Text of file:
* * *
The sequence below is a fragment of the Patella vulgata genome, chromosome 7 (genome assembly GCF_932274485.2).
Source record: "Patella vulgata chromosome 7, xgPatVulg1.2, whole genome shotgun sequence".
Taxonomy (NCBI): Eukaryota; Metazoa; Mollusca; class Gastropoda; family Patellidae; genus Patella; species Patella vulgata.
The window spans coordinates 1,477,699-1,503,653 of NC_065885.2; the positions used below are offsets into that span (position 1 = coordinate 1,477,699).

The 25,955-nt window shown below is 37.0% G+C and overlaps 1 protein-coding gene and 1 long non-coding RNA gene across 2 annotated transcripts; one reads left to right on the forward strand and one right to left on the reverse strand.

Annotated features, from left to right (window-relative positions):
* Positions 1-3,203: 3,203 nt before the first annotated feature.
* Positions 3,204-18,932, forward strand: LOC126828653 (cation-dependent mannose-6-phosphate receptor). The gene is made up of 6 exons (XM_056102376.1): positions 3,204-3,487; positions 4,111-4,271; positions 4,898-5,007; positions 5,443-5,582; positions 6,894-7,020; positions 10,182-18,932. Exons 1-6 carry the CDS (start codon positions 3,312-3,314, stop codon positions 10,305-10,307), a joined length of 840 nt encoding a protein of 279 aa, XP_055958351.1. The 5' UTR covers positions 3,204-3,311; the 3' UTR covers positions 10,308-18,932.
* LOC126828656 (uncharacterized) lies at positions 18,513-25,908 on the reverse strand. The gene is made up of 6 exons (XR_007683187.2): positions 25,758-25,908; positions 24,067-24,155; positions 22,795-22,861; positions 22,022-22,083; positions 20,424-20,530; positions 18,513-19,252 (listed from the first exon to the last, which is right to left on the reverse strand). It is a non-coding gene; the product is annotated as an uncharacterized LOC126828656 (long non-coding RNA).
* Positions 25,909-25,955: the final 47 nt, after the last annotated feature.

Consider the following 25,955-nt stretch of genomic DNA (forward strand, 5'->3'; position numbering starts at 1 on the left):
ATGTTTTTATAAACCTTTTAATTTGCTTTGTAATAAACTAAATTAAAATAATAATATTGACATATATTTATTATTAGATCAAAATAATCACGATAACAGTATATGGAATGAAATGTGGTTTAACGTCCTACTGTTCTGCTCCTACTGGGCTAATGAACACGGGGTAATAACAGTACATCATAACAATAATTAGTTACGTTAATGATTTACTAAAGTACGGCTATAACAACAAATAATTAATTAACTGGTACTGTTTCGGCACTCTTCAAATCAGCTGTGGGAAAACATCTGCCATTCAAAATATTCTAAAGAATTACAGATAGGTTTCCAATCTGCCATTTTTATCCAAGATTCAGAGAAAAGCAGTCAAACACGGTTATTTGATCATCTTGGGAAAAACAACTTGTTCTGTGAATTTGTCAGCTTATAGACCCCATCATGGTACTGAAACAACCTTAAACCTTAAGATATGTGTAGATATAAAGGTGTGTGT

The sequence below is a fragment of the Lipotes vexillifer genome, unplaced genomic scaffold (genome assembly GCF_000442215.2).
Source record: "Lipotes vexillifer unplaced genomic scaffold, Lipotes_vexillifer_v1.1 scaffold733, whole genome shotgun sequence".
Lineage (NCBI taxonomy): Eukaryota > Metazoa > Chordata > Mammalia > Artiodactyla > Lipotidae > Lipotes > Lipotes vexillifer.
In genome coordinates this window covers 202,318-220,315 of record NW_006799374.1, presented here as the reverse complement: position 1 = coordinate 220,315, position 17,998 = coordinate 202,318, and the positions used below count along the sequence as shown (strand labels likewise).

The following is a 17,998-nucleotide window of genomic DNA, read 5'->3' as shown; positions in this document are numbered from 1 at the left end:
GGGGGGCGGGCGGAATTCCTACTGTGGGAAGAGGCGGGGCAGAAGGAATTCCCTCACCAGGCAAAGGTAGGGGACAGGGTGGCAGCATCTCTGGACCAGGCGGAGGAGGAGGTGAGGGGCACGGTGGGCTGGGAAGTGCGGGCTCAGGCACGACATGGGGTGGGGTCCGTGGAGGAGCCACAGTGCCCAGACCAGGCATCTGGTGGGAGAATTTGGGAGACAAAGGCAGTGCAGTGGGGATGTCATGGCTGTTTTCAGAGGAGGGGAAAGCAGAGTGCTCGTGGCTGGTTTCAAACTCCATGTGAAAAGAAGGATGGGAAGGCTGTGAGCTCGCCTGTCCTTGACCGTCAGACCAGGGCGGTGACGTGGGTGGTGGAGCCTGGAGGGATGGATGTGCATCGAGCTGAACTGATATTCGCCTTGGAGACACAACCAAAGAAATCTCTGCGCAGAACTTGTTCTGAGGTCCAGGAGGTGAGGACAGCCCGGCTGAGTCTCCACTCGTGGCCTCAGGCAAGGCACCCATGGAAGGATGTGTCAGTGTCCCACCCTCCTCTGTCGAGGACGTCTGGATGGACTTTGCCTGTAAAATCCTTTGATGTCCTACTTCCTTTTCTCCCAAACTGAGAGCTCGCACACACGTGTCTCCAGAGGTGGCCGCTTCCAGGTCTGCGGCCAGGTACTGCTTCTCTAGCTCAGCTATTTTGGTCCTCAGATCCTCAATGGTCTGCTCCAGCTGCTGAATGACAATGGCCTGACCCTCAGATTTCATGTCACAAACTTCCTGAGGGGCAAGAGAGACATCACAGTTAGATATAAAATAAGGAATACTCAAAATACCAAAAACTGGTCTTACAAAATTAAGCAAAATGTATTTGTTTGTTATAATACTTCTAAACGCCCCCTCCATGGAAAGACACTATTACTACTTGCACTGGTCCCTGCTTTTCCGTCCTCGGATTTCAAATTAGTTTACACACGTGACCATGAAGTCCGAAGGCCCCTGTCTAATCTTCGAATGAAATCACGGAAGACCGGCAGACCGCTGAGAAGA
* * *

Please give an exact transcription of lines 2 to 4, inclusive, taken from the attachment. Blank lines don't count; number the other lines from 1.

Source record: "Patella vulgata chromosome 7, xgPatVulg1.2, whole genome shotgun sequence".
Taxonomy (NCBI): Eukaryota; Metazoa; Mollusca; class Gastropoda; family Patellidae; genus Patella; species Patella vulgata.
The window spans coordinates 1,477,699-1,503,653 of NC_065885.2; the positions used below are offsets into that span (position 1 = coordinate 1,477,699).